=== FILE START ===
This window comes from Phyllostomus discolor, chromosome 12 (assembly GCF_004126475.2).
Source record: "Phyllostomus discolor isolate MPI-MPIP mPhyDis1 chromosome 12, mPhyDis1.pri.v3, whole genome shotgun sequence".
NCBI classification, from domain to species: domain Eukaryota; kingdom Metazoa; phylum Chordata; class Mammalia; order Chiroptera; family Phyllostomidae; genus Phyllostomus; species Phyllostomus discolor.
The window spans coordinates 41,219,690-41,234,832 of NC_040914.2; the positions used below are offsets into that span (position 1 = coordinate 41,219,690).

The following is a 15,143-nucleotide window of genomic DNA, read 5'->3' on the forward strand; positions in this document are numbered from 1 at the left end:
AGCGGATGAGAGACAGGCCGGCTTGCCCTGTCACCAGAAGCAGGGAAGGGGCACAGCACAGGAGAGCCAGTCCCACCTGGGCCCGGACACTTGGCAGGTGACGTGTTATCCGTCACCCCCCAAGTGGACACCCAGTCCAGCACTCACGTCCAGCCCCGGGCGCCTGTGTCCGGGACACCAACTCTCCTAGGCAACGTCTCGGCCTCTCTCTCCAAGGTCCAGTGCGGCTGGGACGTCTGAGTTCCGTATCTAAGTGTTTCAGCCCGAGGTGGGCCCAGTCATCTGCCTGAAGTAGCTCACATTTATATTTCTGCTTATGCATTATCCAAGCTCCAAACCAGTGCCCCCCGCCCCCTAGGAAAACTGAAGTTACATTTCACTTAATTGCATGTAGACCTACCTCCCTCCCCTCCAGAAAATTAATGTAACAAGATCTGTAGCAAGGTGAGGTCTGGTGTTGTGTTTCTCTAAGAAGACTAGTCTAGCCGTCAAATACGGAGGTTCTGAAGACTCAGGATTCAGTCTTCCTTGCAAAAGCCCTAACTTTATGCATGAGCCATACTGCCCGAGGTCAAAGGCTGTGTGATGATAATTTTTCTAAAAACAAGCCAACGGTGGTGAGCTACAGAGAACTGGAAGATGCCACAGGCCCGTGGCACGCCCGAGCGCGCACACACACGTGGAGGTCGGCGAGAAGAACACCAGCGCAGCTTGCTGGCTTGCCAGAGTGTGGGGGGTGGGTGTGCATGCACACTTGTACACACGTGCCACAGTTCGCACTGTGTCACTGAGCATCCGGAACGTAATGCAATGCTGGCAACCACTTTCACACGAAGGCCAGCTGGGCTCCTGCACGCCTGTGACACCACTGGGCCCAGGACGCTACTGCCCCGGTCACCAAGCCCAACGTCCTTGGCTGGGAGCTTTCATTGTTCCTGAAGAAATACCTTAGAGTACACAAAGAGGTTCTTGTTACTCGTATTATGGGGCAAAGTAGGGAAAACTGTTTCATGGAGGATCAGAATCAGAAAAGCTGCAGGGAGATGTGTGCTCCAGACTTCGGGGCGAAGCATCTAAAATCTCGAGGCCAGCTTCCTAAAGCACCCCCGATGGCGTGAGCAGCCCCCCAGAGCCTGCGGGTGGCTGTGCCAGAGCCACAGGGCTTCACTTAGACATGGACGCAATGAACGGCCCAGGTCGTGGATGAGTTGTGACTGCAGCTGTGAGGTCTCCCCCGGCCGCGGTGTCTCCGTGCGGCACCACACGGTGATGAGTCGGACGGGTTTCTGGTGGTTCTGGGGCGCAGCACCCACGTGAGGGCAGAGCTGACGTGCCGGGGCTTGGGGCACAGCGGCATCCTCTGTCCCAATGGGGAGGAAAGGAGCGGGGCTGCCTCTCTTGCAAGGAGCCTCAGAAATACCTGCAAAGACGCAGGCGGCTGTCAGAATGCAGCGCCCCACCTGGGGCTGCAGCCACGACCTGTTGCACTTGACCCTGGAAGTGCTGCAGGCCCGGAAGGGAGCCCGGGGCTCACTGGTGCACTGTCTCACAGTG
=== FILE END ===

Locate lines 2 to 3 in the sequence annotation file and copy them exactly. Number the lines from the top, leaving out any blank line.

Source record: "Phyllostomus discolor isolate MPI-MPIP mPhyDis1 chromosome 12, mPhyDis1.pri.v3, whole genome shotgun sequence".
NCBI classification, from domain to species: domain Eukaryota; kingdom Metazoa; phylum Chordata; class Mammalia; order Chiroptera; family Phyllostomidae; genus Phyllostomus; species Phyllostomus discolor.